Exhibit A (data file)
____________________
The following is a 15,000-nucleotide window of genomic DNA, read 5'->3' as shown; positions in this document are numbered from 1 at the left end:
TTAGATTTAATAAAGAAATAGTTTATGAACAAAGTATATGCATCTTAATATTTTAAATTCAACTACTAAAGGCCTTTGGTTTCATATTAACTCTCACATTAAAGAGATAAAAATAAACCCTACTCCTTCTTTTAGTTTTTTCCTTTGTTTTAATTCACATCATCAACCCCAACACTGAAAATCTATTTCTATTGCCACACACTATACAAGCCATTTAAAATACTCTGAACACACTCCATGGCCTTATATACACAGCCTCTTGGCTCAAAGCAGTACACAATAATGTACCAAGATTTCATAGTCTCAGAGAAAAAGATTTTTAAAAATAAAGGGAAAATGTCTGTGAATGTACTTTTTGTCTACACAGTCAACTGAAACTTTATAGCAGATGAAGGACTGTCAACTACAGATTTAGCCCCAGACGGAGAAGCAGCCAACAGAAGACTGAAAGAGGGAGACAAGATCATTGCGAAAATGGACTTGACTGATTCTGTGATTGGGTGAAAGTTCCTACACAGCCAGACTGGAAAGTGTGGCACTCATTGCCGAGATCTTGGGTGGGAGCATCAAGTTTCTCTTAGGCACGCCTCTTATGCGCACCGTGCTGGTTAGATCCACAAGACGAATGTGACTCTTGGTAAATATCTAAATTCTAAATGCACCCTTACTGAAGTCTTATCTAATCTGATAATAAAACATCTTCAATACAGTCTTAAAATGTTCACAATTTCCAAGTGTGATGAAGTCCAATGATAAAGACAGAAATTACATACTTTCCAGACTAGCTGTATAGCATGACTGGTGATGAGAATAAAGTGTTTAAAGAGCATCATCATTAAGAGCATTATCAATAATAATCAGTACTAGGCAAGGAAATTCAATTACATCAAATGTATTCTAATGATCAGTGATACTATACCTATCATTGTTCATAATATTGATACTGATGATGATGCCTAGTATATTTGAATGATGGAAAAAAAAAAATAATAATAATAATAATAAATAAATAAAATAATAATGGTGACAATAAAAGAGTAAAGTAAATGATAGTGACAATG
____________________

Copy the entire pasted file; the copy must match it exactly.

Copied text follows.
The following is a 15,000-nucleotide window of genomic DNA, read 5'->3' as shown; positions in this document are numbered from 1 at the left end:
TTAGATTTAATAAAGAAATAGTTTATGAACAAAGTATATGCATCTTAATATTTTAAATTCAACTACTAAAGGCCTTTGGTTTCATATTAACTCTCACATTAAAGAGATAAAAATAAACCCTACTCCTTCTTTTAGTTTTTTCCTTTGTTTTAATTCACATCATCAACCCCAACACTGAAAATCTATTTCTATTGCCACACACTATACAAGCCATTTAAAATACTCTGAACACACTCCATGGCCTTATATACACAGCCTCTTGGCTCAAAGCAGTACACAATAATGTACCAAGATTTCATAGTCTCAGAGAAAAAGATTTTTAAAAATAAAGGGAAAATGTCTGTGAATGTACTTTTTGTCTACACAGTCAACTGAAACTTTATAGCAGATGAAGGACTGTCAACTACAGATTTAGCCCCAGACGGAGAAGCAGCCAACAGAAGACTGAAAGAGGGAGACAAGATCATTGCGAAAATGGACTTGACTGATTCTGTGATTGGGTGAAAGTTCCTACACAGCCAGACTGGAAAGTGTGGCACTCATTGCCGAGATCTTGGGTGGGAGCATCAAGTTTCTCTTAGGCACGCCTCTTATGCGCACCGTGCTGGTTAGATCCACAAGACGAATGTGACTCTTGGTAAATATCTAAATTCTAAATGCACCCTTACTGAAGTCTTATCTAATCTGATAATAAAACATCTTCAATACAGTCTTAAAATGTTCACAATTTCCAAGTGTGATGAAGTCCAATGATAAAGACAGAAATTACATACTTTCCAGACTAGCTGTATAGCATGACTGGTGATGAGAATAAAGTGTTTAAAGAGCATCATCATTAAGAGCATTATCAATAATAATCAGTACTAGGCAAGGAAATTCAATTACATCAAATGTATTCTAATGATCAGTGATACTATACCTATCATTGTTCATAATATTGATACTGATGATGATGCCTAGTATATTTGAATGATGGAAAAAAAAAAATAATAATAATAATAATAAATAAATAAAATAATAATGGTGACAATAAAAGAGTAAAGTAAATGATAGTGACAATG